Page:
To these new champions and this new system of tactics our late success is mainly owing, and to them we must mainly look for the final consummation. The ball is now rolling gloriously on, and none are so able as they to increase its speed and its bulk, to add to its momentum and its magnitude — even though unlearned in letters, for this task none are so well educated. To fit them for this work, they have been taught in the true school. They have been in that gulf, from which they would teach others the means of escape. They have passed that prison wall, which others have long declared impassable; and who that has not, shall dare to weigh opinions with them as to the mode of passing? But if it be true, as I have insisted, that those who have suffered by intemperance personally and have reformed, are the most powerful and efficient instruments to push the reformation to ultimate success, it does not follow that those who have not suffered have no part left them to perform. Whether or not the world would be vastly benefited by a total and final banishment from it of all intoxicating drinks, seems to me not now an open question. Three- fourths of mankind confess the affirmative with their tongues, and, I believe, all the rest acknowledge it in their hearts.
Ought any, then, to refuse their aid in doing what good the good of the whole demands? Shall he who cannot do much be for that reason excused if he do nothing? “But,” says one, “what good can I do by signing the pledge? I never drink, even without signing.” This question has already been asked and answered more than a million of times. Let it be answered once more. For the man suddenly or in any other way to break off from the use of drams, who has indulged in them for a long course of years and until his appetite for them has grown ten- or a hundred-fold stronger, and more craving than any natural appetite can be, requires a most powerful moral effort. In such an undertaking, he needs every moral support and influence that can possibly be brought to his aid and thrown around him. And not only so, but every moral prop should be taken from whatever argument might rise in his mind to lure him to his backsliding. When he casts his eyes around him, he should be able to see all that he respects, all that he admires, all that he loves, kindly and anxiously pointing him onward, and none beckoning him back to his former miserable “wallowing in the mire”.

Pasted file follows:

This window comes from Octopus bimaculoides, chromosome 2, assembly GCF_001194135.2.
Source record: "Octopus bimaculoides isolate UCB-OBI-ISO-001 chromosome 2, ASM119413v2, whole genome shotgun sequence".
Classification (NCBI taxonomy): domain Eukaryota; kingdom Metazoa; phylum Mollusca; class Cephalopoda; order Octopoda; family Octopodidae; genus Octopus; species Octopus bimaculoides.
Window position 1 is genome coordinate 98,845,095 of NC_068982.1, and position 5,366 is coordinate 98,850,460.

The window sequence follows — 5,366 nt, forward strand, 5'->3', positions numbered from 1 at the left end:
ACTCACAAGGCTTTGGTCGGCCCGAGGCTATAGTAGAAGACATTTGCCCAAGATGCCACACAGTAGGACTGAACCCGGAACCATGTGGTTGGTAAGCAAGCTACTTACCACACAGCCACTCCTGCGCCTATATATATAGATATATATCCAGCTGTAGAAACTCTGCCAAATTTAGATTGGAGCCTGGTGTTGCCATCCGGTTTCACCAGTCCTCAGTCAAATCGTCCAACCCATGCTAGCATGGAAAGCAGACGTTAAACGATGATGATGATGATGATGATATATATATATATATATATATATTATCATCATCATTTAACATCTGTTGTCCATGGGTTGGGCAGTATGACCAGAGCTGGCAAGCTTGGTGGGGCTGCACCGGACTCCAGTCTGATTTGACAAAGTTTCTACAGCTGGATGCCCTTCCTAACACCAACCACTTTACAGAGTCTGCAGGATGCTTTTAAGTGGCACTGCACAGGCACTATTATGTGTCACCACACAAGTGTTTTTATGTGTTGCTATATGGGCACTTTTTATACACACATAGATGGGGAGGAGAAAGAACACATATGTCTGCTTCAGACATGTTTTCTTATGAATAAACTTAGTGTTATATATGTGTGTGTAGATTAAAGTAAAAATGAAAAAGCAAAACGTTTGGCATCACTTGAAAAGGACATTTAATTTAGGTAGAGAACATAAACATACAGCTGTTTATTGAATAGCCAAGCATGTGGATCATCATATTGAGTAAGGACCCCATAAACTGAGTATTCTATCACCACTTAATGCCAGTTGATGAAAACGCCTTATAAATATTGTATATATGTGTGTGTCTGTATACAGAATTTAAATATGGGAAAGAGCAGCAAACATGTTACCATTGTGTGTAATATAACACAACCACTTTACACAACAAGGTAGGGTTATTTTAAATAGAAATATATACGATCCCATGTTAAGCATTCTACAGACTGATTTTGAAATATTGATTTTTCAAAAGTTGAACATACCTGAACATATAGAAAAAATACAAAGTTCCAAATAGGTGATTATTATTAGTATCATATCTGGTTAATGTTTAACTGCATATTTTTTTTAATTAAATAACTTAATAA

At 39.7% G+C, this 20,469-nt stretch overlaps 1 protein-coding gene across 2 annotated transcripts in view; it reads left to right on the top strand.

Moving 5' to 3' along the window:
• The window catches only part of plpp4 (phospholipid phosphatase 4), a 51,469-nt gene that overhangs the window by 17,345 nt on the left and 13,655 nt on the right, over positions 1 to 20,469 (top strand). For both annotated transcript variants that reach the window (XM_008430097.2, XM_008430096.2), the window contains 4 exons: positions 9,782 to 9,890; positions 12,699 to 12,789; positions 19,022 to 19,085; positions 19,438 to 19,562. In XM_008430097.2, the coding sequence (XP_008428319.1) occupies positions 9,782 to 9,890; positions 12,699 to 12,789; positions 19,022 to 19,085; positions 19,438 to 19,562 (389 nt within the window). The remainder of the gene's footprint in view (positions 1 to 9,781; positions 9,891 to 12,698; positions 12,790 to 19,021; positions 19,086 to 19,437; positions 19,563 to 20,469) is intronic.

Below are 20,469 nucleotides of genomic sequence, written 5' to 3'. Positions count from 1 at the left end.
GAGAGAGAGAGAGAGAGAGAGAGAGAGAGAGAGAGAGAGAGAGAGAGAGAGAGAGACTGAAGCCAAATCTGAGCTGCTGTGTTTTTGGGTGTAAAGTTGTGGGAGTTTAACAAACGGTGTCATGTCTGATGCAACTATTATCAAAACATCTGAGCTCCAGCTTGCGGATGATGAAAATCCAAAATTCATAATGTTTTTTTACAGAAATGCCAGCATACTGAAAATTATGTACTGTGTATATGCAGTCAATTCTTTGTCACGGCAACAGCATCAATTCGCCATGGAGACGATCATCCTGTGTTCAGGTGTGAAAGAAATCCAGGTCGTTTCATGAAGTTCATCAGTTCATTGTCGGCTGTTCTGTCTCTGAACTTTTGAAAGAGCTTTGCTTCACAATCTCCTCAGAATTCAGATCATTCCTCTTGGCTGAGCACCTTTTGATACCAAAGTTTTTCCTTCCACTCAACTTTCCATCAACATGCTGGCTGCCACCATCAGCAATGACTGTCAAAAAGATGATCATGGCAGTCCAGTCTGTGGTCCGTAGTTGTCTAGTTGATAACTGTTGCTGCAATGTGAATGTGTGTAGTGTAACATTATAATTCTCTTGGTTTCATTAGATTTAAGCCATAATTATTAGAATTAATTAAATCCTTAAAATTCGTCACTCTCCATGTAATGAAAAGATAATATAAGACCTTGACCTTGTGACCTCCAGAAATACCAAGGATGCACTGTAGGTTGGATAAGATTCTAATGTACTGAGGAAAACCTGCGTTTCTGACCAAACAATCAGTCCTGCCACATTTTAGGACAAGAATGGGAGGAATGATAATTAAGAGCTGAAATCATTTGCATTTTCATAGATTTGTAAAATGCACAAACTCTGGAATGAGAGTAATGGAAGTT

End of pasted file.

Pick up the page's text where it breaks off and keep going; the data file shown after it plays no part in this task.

But it is said by some, that men will think and act for themselves; that none will disuse spirits or anything else, because his neighbors do; and that moral influence is not that powerful engine contended for. Let us examine this. Let me ask the man who could maintain this position most stiffly, what compensation he will accept to go to church some Sunday and sit during the sermon with his wife’s bonnet upon his head? Not a trifle, I’ll venture. And why not? There would be nothing irreligious in it, nothing immoral, nothing uncomfortable — then why not? Is it not because there would be something egregiously unfashionable in it? Then it is the influence of fashion; and what is the influence of fashion, but the influence that other people’s actions have on our actions — the strong inclination each of us feels to do as we see all our neighbors do? Nor is the influence of fashion confined to any particular thing or class of things; it is just as strong on one subject as another. Let us make it as unfashionable to withhold our names from the temperance cause as for husbands to wear their wives’ bonnets to church, and instances will be just as rare in the one case as the other.
“But,” say some, “we are no drunkards, and we shall not acknowledge ourselves such by joining a reformed drunkard’s society, whatever our influence might be.” Surely no Christian will adhere to this objection. If they believe as they profess, that Omnipotence condescended to take on himself the form of sinful man, and as such to die an ignominious death for their sakes, surely they will not refuse submission to the infinitely lesser condescension, for the temporal, and perhaps eternal salvation of a large, erring, and unfortunate class of their fellow creatures. Nor is the condescension very great.